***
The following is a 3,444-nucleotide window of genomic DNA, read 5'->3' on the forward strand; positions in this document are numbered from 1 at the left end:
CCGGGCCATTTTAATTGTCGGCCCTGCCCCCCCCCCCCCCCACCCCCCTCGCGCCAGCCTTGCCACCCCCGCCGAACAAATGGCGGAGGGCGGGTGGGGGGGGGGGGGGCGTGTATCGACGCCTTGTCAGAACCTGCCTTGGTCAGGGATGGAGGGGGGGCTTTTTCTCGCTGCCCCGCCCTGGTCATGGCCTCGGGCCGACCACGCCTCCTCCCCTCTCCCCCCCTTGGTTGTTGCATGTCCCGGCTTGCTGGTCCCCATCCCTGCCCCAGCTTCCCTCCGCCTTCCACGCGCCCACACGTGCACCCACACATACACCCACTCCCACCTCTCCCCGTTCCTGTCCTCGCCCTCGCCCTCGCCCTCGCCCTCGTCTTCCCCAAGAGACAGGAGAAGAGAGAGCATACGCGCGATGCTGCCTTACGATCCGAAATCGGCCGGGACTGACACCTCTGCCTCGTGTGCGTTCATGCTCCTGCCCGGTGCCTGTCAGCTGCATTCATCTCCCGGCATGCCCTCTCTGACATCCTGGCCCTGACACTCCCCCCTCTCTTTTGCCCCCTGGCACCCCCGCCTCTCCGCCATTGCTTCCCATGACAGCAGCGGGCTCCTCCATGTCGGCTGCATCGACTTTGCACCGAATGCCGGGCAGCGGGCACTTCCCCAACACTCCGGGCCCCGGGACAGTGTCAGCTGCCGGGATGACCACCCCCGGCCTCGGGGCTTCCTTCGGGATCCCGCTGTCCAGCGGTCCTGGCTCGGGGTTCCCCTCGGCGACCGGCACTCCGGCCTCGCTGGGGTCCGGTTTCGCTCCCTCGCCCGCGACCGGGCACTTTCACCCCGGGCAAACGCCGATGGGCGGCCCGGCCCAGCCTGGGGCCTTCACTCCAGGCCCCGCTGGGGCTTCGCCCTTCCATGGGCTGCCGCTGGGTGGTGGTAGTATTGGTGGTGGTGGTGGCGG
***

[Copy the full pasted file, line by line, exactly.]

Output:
The following is a 3,444-nucleotide window of genomic DNA, read 5'->3' on the forward strand; positions in this document are numbered from 1 at the left end:
CCGGGCCATTTTAATTGTCGGCCCTGCCCCCCCCCCCCCCCACCCCCCTCGCGCCAGCCTTGCCACCCCCGCCGAACAAATGGCGGAGGGCGGGTGGGGGGGGGGGGGGCGTGTATCGACGCCTTGTCAGAACCTGCCTTGGTCAGGGATGGAGGGGGGGCTTTTTCTCGCTGCCCCGCCCTGGTCATGGCCTCGGGCCGACCACGCCTCCTCCCCTCTCCCCCCCTTGGTTGTTGCATGTCCCGGCTTGCTGGTCCCCATCCCTGCCCCAGCTTCCCTCCGCCTTCCACGCGCCCACACGTGCACCCACACATACACCCACTCCCACCTCTCCCCGTTCCTGTCCTCGCCCTCGCCCTCGCCCTCGCCCTCGTCTTCCCCAAGAGACAGGAGAAGAGAGAGCATACGCGCGATGCTGCCTTACGATCCGAAATCGGCCGGGACTGACACCTCTGCCTCGTGTGCGTTCATGCTCCTGCCCGGTGCCTGTCAGCTGCATTCATCTCCCGGCATGCCCTCTCTGACATCCTGGCCCTGACACTCCCCCCTCTCTTTTGCCCCCTGGCACCCCCGCCTCTCCGCCATTGCTTCCCATGACAGCAGCGGGCTCCTCCATGTCGGCTGCATCGACTTTGCACCGAATGCCGGGCAGCGGGCACTTCCCCAACACTCCGGGCCCCGGGACAGTGTCAGCTGCCGGGATGACCACCCCCGGCCTCGGGGCTTCCTTCGGGATCCCGCTGTCCAGCGGTCCTGGCTCGGGGTTCCCCTCGGCGACCGGCACTCCGGCCTCGCTGGGGTCCGGTTTCGCTCCCTCGCCCGCGACCGGGCACTTTCACCCCGGGCAAACGCCGATGGGCGGCCCGGCCCAGCCTGGGGCCTTCACTCCAGGCCCCGCTGGGGCTTCGCCCTTCCATGGGCTGCCGCTGGGTGGTGGTAGTATTGGTGGTGGTGGTGGCGG